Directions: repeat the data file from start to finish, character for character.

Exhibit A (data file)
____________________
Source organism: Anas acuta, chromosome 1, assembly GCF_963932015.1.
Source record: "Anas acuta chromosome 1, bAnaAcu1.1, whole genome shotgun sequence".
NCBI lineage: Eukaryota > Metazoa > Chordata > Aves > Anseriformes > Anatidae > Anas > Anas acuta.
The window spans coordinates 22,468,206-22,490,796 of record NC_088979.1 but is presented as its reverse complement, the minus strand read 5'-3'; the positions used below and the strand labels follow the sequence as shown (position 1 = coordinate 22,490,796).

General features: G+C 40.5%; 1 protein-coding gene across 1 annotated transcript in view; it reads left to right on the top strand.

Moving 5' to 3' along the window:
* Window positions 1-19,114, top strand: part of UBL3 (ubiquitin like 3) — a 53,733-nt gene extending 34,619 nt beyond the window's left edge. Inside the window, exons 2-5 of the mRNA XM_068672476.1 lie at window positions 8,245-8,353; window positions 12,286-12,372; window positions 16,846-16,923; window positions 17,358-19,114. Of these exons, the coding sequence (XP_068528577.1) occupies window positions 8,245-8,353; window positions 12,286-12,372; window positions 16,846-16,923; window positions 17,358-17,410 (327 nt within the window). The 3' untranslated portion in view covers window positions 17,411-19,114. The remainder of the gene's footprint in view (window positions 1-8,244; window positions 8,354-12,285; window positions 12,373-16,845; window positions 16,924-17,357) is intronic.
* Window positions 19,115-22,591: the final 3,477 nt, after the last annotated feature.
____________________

Source organism: Anas acuta, chromosome 1, assembly GCF_963932015.1.
Source record: "Anas acuta chromosome 1, bAnaAcu1.1, whole genome shotgun sequence".
NCBI lineage: Eukaryota > Metazoa > Chordata > Aves > Anseriformes > Anatidae > Anas > Anas acuta.
The window spans coordinates 22,468,206-22,490,796 of record NC_088979.1 but is presented as its reverse complement, the minus strand read 5'-3'; the positions used below and the strand labels follow the sequence as shown (position 1 = coordinate 22,490,796).

General features: G+C 40.5%; 1 protein-coding gene across 1 annotated transcript in view; it reads left to right on the top strand.

Moving 5' to 3' along the window:
* Window positions 1-19,114, top strand: part of UBL3 (ubiquitin like 3) — a 53,733-nt gene extending 34,619 nt beyond the window's left edge. Inside the window, exons 2-5 of the mRNA XM_068672476.1 lie at window positions 8,245-8,353; window positions 12,286-12,372; window positions 16,846-16,923; window positions 17,358-19,114. Of these exons, the coding sequence (XP_068528577.1) occupies window positions 8,245-8,353; window positions 12,286-12,372; window positions 16,846-16,923; window positions 17,358-17,410 (327 nt within the window). The 3' untranslated portion in view covers window positions 17,411-19,114. The remainder of the gene's footprint in view (window positions 1-8,244; window positions 8,354-12,285; window positions 12,373-16,845; window positions 16,924-17,357) is intronic.
* Window positions 19,115-22,591: the final 3,477 nt, after the last annotated feature.